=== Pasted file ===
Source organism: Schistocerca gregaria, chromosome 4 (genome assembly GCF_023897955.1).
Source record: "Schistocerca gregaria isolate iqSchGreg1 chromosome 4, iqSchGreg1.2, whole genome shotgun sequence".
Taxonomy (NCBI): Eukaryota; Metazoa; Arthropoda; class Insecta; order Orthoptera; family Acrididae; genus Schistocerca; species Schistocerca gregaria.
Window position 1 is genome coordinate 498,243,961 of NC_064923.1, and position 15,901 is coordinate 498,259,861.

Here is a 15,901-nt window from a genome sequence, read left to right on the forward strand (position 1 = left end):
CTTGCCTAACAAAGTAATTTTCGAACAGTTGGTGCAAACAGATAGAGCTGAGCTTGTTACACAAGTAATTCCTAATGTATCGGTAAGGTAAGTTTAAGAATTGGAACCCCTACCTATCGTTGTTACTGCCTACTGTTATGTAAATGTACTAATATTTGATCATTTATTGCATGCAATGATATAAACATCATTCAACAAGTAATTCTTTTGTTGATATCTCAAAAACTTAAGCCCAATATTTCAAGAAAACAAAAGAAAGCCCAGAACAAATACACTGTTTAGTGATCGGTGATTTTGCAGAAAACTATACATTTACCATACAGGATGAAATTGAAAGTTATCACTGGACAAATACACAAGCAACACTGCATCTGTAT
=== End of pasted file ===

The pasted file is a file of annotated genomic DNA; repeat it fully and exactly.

Source organism: Schistocerca gregaria, chromosome 4 (genome assembly GCF_023897955.1).
Source record: "Schistocerca gregaria isolate iqSchGreg1 chromosome 4, iqSchGreg1.2, whole genome shotgun sequence".
Taxonomy (NCBI): Eukaryota; Metazoa; Arthropoda; class Insecta; order Orthoptera; family Acrididae; genus Schistocerca; species Schistocerca gregaria.
Window position 1 is genome coordinate 498,243,961 of NC_064923.1, and position 15,901 is coordinate 498,259,861.

Here is a 15,901-nt window from a genome sequence, read left to right on the forward strand (position 1 = left end):
CTTGCCTAACAAAGTAATTTTCGAACAGTTGGTGCAAACAGATAGAGCTGAGCTTGTTACACAAGTAATTCCTAATGTATCGGTAAGGTAAGTTTAAGAATTGGAACCCCTACCTATCGTTGTTACTGCCTACTGTTATGTAAATGTACTAATATTTGATCATTTATTGCATGCAATGATATAAACATCATTCAACAAGTAATTCTTTTGTTGATATCTCAAAAACTTAAGCCCAATATTTCAAGAAAACAAAAGAAAGCCCAGAACAAATACACTGTTTAGTGATCGGTGATTTTGCAGAAAACTATACATTTACCATACAGGATGAAATTGAAAGTTATCACTGGACAAATACACAAGCAACACTGCATCTGTAT